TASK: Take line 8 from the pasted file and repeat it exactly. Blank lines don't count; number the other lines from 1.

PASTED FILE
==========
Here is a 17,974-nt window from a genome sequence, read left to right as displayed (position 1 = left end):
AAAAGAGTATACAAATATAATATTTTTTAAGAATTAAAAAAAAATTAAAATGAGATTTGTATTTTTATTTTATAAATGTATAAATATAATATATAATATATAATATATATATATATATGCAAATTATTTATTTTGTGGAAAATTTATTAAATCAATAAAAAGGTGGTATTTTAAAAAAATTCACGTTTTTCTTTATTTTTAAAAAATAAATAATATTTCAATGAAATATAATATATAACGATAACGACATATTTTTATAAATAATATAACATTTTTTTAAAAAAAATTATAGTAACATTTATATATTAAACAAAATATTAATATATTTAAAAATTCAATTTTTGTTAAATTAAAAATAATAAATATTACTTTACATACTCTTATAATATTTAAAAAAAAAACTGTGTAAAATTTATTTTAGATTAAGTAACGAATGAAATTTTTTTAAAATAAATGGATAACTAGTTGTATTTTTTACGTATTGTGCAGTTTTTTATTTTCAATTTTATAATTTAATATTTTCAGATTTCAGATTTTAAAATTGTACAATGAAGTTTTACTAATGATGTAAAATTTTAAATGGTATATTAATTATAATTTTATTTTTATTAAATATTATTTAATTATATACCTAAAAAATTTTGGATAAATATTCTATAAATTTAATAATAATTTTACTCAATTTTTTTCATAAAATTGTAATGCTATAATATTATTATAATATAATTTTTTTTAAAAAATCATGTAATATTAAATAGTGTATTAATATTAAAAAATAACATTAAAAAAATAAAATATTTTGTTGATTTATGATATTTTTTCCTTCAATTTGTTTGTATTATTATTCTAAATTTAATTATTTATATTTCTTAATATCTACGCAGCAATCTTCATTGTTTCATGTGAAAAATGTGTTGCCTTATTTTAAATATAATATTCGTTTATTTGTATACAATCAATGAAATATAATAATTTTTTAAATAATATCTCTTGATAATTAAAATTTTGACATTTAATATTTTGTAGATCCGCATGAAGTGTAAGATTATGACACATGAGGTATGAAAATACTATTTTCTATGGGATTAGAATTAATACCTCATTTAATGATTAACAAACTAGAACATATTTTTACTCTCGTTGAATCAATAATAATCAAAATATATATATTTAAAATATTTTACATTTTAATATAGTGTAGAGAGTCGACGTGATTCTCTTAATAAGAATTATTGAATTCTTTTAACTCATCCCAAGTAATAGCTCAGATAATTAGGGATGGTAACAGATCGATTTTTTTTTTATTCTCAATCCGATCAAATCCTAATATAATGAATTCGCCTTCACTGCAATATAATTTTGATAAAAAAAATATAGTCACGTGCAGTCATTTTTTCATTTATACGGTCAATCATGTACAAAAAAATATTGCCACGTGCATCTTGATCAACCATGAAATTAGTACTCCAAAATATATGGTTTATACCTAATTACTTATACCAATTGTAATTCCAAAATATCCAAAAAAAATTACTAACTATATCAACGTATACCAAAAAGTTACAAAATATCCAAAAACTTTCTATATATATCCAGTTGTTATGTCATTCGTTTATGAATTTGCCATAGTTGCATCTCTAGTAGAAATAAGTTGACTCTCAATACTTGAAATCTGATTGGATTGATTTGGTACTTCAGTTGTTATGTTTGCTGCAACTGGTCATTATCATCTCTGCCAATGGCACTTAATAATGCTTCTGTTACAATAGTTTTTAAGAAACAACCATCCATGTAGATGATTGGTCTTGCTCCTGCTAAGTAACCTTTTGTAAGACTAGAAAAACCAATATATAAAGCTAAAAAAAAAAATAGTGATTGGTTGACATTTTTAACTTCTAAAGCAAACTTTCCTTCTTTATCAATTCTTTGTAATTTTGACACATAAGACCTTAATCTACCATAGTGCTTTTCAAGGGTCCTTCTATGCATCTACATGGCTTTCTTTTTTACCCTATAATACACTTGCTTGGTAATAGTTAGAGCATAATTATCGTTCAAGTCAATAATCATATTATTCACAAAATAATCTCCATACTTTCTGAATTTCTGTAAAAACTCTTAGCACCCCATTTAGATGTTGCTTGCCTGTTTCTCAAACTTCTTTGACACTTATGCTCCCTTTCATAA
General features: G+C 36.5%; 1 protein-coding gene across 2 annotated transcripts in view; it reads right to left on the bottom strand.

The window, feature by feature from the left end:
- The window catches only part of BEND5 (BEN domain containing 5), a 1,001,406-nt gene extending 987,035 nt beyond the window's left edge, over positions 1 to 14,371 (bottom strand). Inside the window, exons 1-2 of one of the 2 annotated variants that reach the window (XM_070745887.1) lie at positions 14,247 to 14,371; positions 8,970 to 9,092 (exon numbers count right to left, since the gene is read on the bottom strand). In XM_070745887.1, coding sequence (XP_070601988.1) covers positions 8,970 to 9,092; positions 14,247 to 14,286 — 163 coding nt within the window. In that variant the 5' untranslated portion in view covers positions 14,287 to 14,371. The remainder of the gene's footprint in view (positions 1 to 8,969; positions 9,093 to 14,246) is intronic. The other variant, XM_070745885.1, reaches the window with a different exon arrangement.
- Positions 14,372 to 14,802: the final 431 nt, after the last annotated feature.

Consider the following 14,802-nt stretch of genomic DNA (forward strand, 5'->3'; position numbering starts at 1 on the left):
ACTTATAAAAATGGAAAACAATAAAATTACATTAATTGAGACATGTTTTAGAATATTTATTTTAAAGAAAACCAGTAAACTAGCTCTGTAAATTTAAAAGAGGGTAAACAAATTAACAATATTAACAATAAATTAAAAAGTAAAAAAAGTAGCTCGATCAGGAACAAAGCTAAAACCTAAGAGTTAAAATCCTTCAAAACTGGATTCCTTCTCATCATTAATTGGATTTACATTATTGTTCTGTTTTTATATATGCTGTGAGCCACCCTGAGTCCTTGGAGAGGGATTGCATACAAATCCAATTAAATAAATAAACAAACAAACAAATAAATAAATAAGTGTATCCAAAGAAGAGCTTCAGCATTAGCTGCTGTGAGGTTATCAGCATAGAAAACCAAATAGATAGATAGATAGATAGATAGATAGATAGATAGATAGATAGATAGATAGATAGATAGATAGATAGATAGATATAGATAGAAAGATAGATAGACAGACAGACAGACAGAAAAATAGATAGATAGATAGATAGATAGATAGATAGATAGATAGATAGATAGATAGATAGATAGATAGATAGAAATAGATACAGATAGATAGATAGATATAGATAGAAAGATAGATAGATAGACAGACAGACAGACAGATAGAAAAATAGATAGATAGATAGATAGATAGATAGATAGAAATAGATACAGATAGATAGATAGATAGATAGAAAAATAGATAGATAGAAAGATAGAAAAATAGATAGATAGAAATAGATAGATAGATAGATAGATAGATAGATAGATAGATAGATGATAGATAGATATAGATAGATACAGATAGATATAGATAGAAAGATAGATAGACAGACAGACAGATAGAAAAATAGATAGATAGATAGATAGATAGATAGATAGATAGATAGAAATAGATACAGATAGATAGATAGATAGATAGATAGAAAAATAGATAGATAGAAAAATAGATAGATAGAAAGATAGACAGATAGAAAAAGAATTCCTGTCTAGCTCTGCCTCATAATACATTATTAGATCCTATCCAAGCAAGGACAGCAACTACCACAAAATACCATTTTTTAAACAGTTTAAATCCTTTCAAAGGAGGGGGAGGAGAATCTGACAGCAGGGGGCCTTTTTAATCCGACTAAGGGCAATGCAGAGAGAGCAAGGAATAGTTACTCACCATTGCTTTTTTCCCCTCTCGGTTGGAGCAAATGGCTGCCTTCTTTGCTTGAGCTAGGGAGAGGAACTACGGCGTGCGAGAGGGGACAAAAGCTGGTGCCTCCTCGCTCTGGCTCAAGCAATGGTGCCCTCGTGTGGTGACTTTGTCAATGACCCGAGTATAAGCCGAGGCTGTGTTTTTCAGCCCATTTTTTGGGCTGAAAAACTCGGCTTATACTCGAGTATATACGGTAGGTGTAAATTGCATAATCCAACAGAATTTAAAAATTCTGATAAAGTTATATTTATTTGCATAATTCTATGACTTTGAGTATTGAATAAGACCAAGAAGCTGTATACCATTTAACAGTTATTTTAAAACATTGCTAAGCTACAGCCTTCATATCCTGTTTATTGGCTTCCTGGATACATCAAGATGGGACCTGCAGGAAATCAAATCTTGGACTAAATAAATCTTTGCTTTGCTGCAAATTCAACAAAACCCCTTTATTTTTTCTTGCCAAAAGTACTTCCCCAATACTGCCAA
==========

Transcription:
ACTTATAAAAATGGAAAACAATAAAATTACATTAATTGAGACATGTTTTAGAATATTTATTTTAAAGAAAACCAGTAAACTAGCTCTGTAAATTTAAAAGAGGGTAAACAAATTAACAATATTAACAATAAATTAAAAAGTAAAAAAAGTAGCTCGATCAGGAACAAAGCTAAAACCTAAGAGTTAAAATCCTTCAAAACTGGATTCCTTCTCATCATTAATTGGATTTACATTATTGTTCTGTTTTTATATATGCTGTGAGCCACCCTGAGTCCTTGGAGAGGGATTGCATACAAATCCAATTAAATAAATAAACAAACAAACAAATAAATAAATAAGTGTATCCAAAGAAGAGCTTCAGCATTAGCTGCTGTGAGGTTATCAGCATAGAAAACCAAATAGATAGATAGATAGATAGATAGATAGATAGATAGATAGATAGATAGATAGATAGATAGATAGATAGATAGATATAGATAGAAAGATAGATAGACAGACAGACAGACAGAAAAATAGATAGATAGATAGATAGATAGATAGATAGATAGATAGATAGATAGATAGATAGATAGATAGATAGAAATAGATACAGATAGATAGATAGATATAGATAGAAAGATAGATAGATAGACAGACAGACAGACAGATAGAAAAATAGATAGATAGATAGATAGATAGATAGATAGAAATAGATACAGATAGATAGATAGATAGATAGAAAAATAGATAGATAGAAAGATAGAAAAATAGATAGATAGAAATAGATAGATAGATAGATAGATAGATAGATAGATAGATAGATGATAGATAGATATAGATAGATACAGATAGATATAGATAGAAAGATAGATAGACAGACAGACAGATAGAAAAATAGATAGATAGATAGATAGATAGATAGATAGATAGATAGAAATAGATACAGATAGATAGATAGATAGATAGATAGAAAAATAGATAGATAGAAAAATAGATAGATAGAAAGATAGACAGATAGAAAAAGAATTCCTGTCTAGCTCTGCCTCATAATACATTATTAGATCCTATCCAAGCAAGGACAGCAACTACCACAAAATACCATTTTTTAAACAGTTTAAATCCTTTCAAAGGAGGGGGAGGAGAATCTGACAGCAGGGGGCCTTTTTAATCCGACTAAGGGCAATGCAGAGAGAGCAAGGAATAGTTACTCACCATTGCTTTTTTCCCCTCTCGGTTGGAGCAAATGGCTGCCTTCTTTGCTTGAGCTAGGGAGAGGAACTACGGCGTGCGAGAGGGGACAAAAGCTGGTGCCTCCTCGCTCTGGCTCAAGCAATGGTGCCCTCGTGTGGTGACTTTGTCAATGACCCGAGTATAAGCCGAGGCTGTGTTTTTCAGCCCATTTTTTGGGCTGAAAAACTCGGCTTATACTCGAGTATATACGGTAGGTGTAAATTGCATAATCCAACAGAATTTAAAAATTCTGATAAAGTTATATTTATTTGCATAATTCTATGACTTTGAGTATTGAATAAGACCAAGAAGCTGTATACCATTTAACAGTTATTTTAAAACATTGCTAAGCTACAGCCTTCATATCCTGTTTATTGGCTTCCTGGATACATCAAGATGGGACCTGCAGGAAATCAAATCTTGGACTAAATAAATCTTTGCTTTGCTGCAAATTCAACAAAACCCCTTTATTTTTTCTTGCCAAAAGTACTTCCCCAATACTGCCAA